UW Madison: Monitoring endangered monkeys

CONTACT: Karen Strier, kbstrier@wisc.edu, 608-262-0302

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MADISON - A Brazilian-American research group has just published an unusual study outlining data needs for monitoring the survival of monkeys called muriquis that live in patches of forest in Brazil.

"If you want to preserve the muriquis, exactly what do you need to know?" asks Leandro Jerusalinsky, one of the authors of a report published today (Dec. 13, 2017) in the journal PLOS ONE. "This was the essential question, focusing on identifying population trends and conservation priorities."

"Where do you need to go, and what numbers or qualities do you need to focus on?" adds Jerusalinsky, who leads the National Action Plan for the Conservation of Muriquis at Brazil's National Center for Research and Conservation of Brazilian Primates, linked to the Chico Mendes Institute for Biodiversity Conservation.

"We think this may be one of the most comprehensive efforts to analyze the data monitoring needs for ensuring the survival of an endangered animal," says first author Karen Strier, a professor of anthropology at the University of Wisconsin-Madison, who has observed muriquis in Brazil for 35 years. "The two muriqui species live in one of the five most biodiverse hotspots in the world - for both plants and animals, but the southeastern Atlantic Forest is the center of Brazil's economy and population, and so this habitat has long been chopped up by development."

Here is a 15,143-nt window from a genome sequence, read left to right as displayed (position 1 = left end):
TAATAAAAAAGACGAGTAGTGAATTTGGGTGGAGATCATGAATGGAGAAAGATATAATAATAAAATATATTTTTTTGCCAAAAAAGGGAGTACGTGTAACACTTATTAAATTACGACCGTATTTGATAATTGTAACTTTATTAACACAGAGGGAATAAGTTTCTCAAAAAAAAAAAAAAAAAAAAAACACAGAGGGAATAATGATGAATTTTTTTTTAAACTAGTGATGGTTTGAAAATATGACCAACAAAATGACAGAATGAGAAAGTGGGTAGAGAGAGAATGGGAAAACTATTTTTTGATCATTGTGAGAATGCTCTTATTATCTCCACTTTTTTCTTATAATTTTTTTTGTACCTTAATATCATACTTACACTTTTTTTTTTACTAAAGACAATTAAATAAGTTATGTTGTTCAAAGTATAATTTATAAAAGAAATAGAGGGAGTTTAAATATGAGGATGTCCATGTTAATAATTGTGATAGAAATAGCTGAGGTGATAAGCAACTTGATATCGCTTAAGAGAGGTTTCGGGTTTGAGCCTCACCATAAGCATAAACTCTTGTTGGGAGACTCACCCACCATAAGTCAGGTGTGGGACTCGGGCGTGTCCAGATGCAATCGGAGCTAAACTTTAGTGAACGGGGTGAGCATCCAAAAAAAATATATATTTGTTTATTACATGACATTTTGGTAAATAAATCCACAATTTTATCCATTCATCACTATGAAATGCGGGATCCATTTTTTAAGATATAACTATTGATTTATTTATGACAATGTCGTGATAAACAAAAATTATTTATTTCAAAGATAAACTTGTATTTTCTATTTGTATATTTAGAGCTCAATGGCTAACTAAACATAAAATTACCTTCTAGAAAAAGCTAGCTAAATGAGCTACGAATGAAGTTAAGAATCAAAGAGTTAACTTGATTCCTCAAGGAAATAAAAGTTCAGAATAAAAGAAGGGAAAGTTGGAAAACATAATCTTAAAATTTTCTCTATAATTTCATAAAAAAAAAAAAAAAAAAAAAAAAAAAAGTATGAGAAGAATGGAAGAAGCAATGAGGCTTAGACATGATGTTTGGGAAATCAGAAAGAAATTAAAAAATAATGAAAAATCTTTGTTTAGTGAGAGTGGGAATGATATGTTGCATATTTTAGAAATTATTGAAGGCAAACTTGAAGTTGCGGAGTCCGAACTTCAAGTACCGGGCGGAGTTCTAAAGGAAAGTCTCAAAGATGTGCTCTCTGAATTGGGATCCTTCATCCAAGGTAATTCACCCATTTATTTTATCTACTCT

At most, 2,300 muriquis survive in the wild, including fewer than 1,000 members of the northern species, and an estimated 1,300 for the southern species. "Monitoring demographic trends is essential for management programs, including translocations," explains co-author Fabiano de Melo, a professor in the forestry engineering department at the Federal University of Viçosa.

Ensuring that the species survives requires an accurate picture of the different populations, says co-author Mauricio Talebi, professor of primatology and conservation at the Federal University of São Paulo, Diadema campus. "One of the problems we have is that if monitoring uses different methods, the results are not comparable. When we worked on the national action plan for muriquis, we identified gaps. There are big differences in habitat conditions for the northern and southern species, but we still need a standard monitoring system for the various locations."

Monitoring the health of an endangered species can entail much more than just counting individuals or breeding pairs, says Strier. "Population counts at particular sites and in total don't require a big labor force, but we are usually interested in other factors, such as genetic uniqueness or geographic importance: Could this site be used to make a corridor linking isolated populations to enhance genetic diversity?"

More monitoring can answer more questions, Strier says. "If you want to understand past or future changes in demographics, or why a population is growing or declining, you will also want to know the sex ratio and what proportion of females are carrying babies. This takes more time, and more expertise."

READ MORE AT https://news.wisc.edu/monkey-study-shows-a-path-to-monitoring-endangered-species/

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